The Tony Live Roleplaying System is a points based system. Players spend Character Points to buy and improve their character’s skills.
Characters can choose from a variety of Classes, or a multi-class combining any two Classes. They can also choose one of five Races: Human, Elf, Half-Elf, Half-Orc or Half-Ogre. Each Race has their own starting abilities, and after that the Race and Class determine the amount of CPs required for the different skills in the system. Each Race also has Thresholds for Life, Mana and Standing which are used to modify the CP cost of learning the associated skill, “Enhance Life”, “Enhance Mana” and “Improve Standing”. For every Threshold points bought, the CP cost for improving the value by 1 increases by 1.
Example: Axe, the Half Ogre Warrior, learns Enhance Life at a base cost of 1. As a Half Ogre, his Life Threshold is 57, so the first 57 points of Life only cost 1 CP each, the second 57 points of Life cost 2 CPs each, the third 57 points of Life cost 3 CPs each, and so on.
Bonus Life/Standing/Mana received from Guilds do not count towards threshold costs, only those bought with actual CPs count towards the threshold.
Humans form the majority of the world’s sentient population, and are generally considered to be ‘jacks of all trades’. They make the best Priests.
Elves are particularly noted for their Dexterity and for their magical ability. They do lack physical prowess and are somewhat weaker than other races. They make the best Mages and are good Scouts.
There are many different types of Elves, ranging from the diminutive Wood Elf to the tall, arrogant High Elf. All use the same skill table.
An Elven player should wear pointy-ears. The wearing of ‘Mr Spock’ hats, headbands, long hair etc. is not really sufficient.
Half-Elves have both the good and bad sides of pure Humans and Elves to a lesser degree. Thus, for example, they are more adept at the magical skills than Humans but not as adept as Elves. They make reasonable Scouts and Mages.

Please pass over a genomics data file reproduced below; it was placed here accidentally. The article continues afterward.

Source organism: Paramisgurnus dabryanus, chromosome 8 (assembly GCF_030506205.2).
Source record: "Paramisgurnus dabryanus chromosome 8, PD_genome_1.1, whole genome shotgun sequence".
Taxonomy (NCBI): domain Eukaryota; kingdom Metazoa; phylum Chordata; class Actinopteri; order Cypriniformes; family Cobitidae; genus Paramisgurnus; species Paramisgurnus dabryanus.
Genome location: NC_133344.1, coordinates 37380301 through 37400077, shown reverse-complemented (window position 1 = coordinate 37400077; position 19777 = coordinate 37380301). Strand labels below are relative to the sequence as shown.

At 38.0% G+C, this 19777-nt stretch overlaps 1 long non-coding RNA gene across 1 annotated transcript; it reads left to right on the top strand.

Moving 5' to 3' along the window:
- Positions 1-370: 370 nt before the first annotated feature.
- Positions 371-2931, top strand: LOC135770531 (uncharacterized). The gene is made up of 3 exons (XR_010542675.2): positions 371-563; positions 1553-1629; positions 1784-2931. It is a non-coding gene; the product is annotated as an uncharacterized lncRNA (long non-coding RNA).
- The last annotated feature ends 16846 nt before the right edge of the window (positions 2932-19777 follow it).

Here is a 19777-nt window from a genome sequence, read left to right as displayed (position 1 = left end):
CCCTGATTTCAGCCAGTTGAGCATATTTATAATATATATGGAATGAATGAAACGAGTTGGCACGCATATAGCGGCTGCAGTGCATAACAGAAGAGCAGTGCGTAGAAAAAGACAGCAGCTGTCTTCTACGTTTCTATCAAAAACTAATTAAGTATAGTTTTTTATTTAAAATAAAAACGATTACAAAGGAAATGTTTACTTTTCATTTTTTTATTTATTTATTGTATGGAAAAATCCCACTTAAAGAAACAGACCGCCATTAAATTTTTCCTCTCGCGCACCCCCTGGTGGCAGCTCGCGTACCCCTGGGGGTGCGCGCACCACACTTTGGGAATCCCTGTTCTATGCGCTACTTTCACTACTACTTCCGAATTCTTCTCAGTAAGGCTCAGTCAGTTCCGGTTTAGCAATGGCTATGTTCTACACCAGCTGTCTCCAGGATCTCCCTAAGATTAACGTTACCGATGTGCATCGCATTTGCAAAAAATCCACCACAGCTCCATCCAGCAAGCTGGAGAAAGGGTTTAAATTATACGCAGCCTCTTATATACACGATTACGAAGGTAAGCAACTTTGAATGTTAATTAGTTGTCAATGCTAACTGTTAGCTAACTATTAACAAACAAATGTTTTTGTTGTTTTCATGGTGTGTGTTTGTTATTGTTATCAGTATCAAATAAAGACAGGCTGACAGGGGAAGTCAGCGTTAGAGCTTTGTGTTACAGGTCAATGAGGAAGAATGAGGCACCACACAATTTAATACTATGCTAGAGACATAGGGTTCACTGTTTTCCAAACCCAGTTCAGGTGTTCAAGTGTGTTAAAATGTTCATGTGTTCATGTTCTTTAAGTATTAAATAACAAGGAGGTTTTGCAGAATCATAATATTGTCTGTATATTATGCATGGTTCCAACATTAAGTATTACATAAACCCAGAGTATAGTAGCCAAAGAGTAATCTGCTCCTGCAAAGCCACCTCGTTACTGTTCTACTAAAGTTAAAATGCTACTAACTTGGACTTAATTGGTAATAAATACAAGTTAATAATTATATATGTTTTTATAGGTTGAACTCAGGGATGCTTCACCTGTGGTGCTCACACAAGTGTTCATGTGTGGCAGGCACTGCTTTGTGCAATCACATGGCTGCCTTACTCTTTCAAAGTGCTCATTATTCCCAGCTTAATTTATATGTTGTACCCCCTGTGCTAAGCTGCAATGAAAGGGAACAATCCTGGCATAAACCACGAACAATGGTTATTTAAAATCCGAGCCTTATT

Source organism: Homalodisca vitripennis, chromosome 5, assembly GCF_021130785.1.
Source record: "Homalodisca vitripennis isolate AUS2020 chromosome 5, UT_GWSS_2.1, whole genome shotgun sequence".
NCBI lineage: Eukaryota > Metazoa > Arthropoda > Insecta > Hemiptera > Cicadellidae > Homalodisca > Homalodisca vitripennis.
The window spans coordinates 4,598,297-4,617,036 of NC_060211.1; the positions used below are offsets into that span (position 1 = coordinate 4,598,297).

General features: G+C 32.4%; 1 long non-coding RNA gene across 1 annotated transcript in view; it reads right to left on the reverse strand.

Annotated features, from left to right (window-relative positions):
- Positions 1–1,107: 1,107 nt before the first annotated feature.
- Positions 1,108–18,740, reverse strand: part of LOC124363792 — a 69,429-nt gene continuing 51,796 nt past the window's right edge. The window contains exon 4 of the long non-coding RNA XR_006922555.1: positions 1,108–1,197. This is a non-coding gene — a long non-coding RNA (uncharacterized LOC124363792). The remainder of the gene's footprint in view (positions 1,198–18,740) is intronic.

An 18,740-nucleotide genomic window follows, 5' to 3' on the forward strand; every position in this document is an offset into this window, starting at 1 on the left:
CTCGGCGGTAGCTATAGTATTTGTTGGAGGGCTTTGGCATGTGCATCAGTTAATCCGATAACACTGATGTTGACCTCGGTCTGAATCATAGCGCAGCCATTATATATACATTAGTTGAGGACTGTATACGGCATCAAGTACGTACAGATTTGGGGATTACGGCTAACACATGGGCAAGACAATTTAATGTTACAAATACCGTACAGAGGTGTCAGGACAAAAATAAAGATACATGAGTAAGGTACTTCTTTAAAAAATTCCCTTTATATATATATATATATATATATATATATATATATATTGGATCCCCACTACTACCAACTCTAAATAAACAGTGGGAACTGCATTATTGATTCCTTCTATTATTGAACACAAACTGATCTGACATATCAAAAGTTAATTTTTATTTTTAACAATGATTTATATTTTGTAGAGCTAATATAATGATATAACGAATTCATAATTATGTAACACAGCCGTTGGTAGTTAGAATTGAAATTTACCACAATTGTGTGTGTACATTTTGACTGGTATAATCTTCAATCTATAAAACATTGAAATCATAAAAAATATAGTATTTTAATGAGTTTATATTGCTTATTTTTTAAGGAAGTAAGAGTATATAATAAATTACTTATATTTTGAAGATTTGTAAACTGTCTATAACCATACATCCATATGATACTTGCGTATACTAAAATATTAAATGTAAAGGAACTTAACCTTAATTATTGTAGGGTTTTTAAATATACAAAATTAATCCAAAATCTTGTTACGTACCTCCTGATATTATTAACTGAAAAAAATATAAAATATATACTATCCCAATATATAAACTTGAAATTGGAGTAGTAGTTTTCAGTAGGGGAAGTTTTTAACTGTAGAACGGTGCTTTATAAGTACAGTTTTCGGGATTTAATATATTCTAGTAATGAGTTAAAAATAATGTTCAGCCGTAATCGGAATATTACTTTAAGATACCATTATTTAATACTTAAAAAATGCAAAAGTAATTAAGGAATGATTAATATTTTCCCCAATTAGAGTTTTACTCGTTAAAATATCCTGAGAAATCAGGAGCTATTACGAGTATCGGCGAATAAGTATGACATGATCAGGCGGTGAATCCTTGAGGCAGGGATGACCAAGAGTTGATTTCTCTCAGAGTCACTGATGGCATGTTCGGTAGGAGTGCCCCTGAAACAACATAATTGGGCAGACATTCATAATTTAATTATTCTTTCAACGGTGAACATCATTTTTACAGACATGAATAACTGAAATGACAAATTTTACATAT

Half-Orcs are not very intelligent and are normally disdained by the rest of the civilised world as the scum they usually are. They inherit some of the hardiness of their Orc side and some of the flexibility of their Human side which makes them good Warriors and Priests.
A Half-Orc player should at least have a green or green/brown face. They should also speak in a hoarse voice.
Half-Ogres are the least intelligent of the playable Races and normally disdained by society, though some look on them with sympathy. They are particularly strong which makes them good Warriors.
A Half-Ogre player should at least have a grey or grey/brown face. They should speak in a deep hoarse voice.
The 4 basic Classes available to all races are Warrior, Mage, Priest and Scout.
Any two classes can be combined, to form a Warrior/Mage for example, and in this case the CP cost for the skills is averaged between the two classes, rounding down with a minimum of 1 CP.
When calculating the costs for skills of the form n x level, you calculate the cost of a given level for each class, find the mean and round down.
Example: A Human Warrior buys Dexterity at 9 times level, and a Human Priest buys Dexterity at 12 times level. Kagan a Human Warrior-Priest buy Dexterity at 10, 21, 31, 42 etc.
You CANNOT multiclass the same classes e.g. you cannot multiclass Mage (Fire) with Mage (Earth)!
A character normally starts with 20 Character Points (CPs). A character may start with up to 100 CPs by spending Monster Points (MPs).
CPs are spent on skills, with the cost related to the Character’s Race, Class and Guild.
A character starts with no money (there may be exceptions to this for certain campaigns where characters may start with some money or a loan, subject to approval from the Character Ref).